Cold Fusion a Victory for the Free Market

Free marketers and global warming alarmists alike should be heartened by the handful of companies that claim a zero carbon emissions commercial energy plant based on a safe cold fusion (CF) reaction. An Italian company demonstrated a product called E-Cat in 2011, and a Greek company named Defkalion also provided a profession demonstration of their Hyperion product.

The distain for CF by the mainstream government-funded research community and the lack of government funding support is well known. Cold fusion results are routinely and categorically rejected by physics and engineering journals and there has been virtually no support from government funding agencies, except for the military.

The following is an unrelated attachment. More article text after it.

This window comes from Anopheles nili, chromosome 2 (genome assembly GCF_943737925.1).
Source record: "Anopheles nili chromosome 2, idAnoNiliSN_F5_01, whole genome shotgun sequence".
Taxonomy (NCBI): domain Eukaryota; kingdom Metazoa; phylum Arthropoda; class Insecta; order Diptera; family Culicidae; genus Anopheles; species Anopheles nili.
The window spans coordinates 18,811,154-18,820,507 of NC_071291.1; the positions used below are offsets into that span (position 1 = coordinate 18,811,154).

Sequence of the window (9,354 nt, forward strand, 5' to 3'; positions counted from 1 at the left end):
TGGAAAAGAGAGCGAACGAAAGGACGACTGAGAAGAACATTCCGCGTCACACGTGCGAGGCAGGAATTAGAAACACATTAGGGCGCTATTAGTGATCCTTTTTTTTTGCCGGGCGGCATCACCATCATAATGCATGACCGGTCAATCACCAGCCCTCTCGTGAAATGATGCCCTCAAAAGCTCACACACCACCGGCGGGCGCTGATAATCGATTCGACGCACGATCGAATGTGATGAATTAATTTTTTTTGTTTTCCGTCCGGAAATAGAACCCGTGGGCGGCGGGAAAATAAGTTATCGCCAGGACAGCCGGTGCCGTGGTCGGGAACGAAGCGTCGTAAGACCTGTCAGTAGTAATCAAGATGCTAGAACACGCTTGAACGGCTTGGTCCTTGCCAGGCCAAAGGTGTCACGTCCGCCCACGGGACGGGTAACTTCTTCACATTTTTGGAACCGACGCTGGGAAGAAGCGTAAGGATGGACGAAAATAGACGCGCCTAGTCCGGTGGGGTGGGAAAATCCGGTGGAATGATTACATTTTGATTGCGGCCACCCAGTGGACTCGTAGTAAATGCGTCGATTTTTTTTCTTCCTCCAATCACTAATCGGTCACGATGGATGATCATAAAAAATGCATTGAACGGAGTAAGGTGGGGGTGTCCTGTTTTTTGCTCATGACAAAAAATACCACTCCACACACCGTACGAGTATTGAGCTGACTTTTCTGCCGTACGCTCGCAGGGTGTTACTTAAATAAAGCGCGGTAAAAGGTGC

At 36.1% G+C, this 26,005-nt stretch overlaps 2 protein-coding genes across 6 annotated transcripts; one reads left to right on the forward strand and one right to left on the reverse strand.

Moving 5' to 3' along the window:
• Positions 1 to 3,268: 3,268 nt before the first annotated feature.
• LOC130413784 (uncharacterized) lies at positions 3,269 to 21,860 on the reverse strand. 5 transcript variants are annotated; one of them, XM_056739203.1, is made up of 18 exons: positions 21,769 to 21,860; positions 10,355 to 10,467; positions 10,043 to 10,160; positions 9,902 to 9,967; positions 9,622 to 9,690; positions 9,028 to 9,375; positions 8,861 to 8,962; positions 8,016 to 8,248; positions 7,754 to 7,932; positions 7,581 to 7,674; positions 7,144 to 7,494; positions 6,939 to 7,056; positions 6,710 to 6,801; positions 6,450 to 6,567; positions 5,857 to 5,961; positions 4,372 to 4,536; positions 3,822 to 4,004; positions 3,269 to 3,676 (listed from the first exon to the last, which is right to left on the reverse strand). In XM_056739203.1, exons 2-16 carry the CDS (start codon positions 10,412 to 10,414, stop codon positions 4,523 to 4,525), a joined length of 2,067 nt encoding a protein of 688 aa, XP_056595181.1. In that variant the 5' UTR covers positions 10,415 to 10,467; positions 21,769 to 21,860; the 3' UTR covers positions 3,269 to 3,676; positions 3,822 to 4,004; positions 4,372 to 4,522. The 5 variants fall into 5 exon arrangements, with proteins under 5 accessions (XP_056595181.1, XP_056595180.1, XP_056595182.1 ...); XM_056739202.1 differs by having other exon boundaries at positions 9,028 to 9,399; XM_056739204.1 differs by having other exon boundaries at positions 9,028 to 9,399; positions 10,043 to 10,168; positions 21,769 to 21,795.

Meanwhile, the lack public benefit from government subsidies of green energy sources is an embarrassment. Subsidies for renewable sources such as wind and solar – $88 billion in 2011 – dropping due to political backlash from increasing electricity prices. Hot fusion research over the last 50 years – $50 billion – is no closer to break-even, let alone a working power plant.

One could argue that funding research on government priorities has been deeply harmful to research. If young faculty members in physics find a field promising, but can only secure grants in government-determined priority areas, they are incentivized to focus on politically motivated fields. Keep activists out of research funding!

Nevertheless, the field has progressed thorough the efforts of professionals working in their spare time and amateurs experimenting in their garages, though marked by contradictory experimental results and outright mistakes, secrecy and paranoia by wanna-be entrepreneurs. There are dozens of theories, but none of them properly tested. Defkalion ICCF18 slides show a realtime mass spec system being designed which they hope will nail down what is happening in the NiH fusion processes.